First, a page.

The Reeves Gabrels guitar squiggle that smirks midway through the intro of “You Can’t Talk” serves as fair warning: good taste is nowhere near. Ghastly sorta-rapped verses, their flow vaguely inspired by the Clash’s “Magnificent Seven” and their lyric pointlessly referencing “Beauty and the Beast,” give way to a chorus that at least has a melody, if a flat one. The lyric is as obscure as it’s witless: Bowie, in early takes, sang “I know you don’t blow me…away,” while in the final mix he cut out the last word, hobbling his weak bawdy joke.
Given these poor materials to work with, the band and the frenetic mix do what they can to distract the ear. The Sales brothers are fairly inspired, with Hunt turning in a hustling shuffle and Tony makes the song halfway danceable at times. Reeves is Reeves. There’s some fine rhythm guitar playing, reminiscent of early Talking Heads. To what end? It’s mildly catchy, it passes quickly enough. But a track like “You Can’t Talk” is an indictment of Tin Machine—there’s a hole in the center of this music. It’s pointless, uninspired, forgettable, forgotten.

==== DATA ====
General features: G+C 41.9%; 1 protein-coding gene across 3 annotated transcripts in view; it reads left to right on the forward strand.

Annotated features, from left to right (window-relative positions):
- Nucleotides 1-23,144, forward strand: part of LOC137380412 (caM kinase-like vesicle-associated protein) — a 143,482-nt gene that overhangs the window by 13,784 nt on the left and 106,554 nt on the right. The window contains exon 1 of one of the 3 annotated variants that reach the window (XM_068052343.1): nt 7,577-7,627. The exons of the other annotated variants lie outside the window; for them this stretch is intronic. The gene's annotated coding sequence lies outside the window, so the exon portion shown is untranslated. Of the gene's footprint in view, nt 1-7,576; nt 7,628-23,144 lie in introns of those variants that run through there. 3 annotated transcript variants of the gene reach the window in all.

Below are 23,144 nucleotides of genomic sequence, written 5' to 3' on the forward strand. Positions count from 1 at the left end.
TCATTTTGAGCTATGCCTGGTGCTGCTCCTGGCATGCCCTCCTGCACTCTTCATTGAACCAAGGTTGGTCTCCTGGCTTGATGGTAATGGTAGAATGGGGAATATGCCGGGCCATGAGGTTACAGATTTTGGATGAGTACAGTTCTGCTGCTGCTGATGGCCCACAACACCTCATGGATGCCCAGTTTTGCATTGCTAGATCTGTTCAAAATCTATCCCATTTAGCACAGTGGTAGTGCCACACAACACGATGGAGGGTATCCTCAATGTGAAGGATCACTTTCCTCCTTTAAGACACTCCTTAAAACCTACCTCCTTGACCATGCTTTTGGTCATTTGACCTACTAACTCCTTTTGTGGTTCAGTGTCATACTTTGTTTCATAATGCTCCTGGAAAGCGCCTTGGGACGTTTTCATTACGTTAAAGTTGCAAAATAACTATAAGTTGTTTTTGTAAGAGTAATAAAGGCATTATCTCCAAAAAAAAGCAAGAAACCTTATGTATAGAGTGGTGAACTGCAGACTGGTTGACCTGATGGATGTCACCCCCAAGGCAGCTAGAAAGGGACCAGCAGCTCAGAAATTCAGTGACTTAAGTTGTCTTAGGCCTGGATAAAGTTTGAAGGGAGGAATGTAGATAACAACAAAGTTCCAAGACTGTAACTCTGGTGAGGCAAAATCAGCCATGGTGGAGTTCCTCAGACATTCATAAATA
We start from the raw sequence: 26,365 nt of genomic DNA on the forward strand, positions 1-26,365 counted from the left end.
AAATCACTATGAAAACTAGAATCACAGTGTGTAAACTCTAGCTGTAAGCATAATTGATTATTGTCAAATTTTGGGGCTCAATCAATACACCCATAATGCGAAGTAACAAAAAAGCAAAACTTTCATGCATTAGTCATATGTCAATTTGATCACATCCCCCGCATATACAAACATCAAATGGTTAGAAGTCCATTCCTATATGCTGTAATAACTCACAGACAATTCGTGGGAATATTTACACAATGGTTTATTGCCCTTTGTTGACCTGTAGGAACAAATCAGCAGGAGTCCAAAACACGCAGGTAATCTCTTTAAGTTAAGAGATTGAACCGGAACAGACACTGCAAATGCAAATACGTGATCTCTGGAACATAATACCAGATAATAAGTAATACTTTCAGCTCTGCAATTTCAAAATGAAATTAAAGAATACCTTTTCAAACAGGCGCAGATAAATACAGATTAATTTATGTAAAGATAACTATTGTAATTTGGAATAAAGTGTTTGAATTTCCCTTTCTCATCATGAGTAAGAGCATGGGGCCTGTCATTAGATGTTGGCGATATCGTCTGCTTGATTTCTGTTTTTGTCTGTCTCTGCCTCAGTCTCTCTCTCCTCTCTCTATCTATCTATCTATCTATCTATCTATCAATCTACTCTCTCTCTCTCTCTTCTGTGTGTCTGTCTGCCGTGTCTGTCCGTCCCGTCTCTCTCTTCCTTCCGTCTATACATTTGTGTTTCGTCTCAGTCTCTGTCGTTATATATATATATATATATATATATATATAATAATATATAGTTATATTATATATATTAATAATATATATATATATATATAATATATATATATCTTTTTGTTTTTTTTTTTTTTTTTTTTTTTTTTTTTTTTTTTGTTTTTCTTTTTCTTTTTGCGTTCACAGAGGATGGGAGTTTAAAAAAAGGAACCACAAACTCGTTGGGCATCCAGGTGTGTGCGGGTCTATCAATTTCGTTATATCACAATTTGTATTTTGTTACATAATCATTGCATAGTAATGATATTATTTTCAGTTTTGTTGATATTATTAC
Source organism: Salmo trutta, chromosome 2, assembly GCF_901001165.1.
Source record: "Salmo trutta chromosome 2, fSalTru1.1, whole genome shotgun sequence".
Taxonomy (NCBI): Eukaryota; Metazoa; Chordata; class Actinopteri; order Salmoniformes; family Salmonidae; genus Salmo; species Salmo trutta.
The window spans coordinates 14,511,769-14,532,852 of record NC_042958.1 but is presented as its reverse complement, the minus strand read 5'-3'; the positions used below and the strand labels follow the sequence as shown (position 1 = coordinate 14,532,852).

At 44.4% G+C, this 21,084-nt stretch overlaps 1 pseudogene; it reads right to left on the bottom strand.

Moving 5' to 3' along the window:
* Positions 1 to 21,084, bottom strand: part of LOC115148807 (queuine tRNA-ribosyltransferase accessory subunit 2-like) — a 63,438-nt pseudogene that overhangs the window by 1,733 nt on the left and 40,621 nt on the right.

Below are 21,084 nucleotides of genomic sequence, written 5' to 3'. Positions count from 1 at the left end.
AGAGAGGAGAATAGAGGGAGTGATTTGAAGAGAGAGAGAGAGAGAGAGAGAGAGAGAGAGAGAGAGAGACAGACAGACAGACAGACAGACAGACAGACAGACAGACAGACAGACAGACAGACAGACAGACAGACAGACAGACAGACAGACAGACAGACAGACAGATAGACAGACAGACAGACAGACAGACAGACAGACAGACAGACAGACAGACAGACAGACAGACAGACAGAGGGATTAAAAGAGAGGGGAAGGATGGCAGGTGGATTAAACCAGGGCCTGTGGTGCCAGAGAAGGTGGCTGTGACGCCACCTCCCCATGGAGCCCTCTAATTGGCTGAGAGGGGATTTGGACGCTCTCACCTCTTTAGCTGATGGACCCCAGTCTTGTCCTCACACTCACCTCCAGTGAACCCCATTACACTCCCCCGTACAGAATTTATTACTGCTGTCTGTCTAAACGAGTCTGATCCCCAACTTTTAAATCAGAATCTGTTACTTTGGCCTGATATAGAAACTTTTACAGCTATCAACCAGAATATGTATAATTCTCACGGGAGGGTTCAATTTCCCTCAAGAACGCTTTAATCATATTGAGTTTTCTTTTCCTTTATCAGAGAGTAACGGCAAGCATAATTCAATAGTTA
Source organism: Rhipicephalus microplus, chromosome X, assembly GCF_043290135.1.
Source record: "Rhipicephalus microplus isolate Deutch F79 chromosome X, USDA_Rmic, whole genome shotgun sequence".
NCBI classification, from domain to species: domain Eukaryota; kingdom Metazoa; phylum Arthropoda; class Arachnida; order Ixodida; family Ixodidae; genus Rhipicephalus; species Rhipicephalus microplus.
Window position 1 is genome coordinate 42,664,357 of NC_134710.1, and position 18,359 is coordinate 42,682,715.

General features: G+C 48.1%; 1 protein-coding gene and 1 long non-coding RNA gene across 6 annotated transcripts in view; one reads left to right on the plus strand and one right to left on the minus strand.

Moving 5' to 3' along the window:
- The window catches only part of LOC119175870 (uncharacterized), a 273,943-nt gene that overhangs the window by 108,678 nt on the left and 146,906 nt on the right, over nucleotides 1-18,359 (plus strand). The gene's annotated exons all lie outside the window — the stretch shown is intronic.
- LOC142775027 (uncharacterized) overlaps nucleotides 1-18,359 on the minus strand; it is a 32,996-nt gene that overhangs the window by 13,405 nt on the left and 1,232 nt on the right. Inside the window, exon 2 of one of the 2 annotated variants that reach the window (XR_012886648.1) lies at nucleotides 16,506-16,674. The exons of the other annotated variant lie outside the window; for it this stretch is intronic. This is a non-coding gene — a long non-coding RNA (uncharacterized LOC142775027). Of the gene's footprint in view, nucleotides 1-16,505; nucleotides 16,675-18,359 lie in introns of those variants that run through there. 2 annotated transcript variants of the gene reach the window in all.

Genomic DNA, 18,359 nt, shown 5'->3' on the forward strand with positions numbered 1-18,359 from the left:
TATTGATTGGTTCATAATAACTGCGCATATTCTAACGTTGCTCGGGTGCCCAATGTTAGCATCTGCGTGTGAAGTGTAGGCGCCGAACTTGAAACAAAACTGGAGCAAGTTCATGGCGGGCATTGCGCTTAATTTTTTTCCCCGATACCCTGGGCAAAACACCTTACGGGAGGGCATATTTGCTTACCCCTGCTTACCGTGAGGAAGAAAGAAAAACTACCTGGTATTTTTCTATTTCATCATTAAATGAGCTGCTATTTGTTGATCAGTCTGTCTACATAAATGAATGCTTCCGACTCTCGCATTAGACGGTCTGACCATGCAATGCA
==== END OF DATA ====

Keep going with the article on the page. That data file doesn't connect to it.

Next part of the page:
Recorded ca. September-October 1989, Studios 301, Sydney. Four early takes circulate on bootleg. One, which goes at a slower tempo and in which Bowie’s still trying out paces and phrases, seems like a studio demo. The others are fairly close to the final track, with occasional tweaking (for example, the break after “call you over under out” (@ 2:25) is followed by, in various takes, silence, a hi-hat, or a guitar panned left-to-right). Played throughout the 1991-92 tour, with the 24 October Hamburg show used for the Oy Vey Baby video.
Top: Flavijus, “Moscow, 1991.”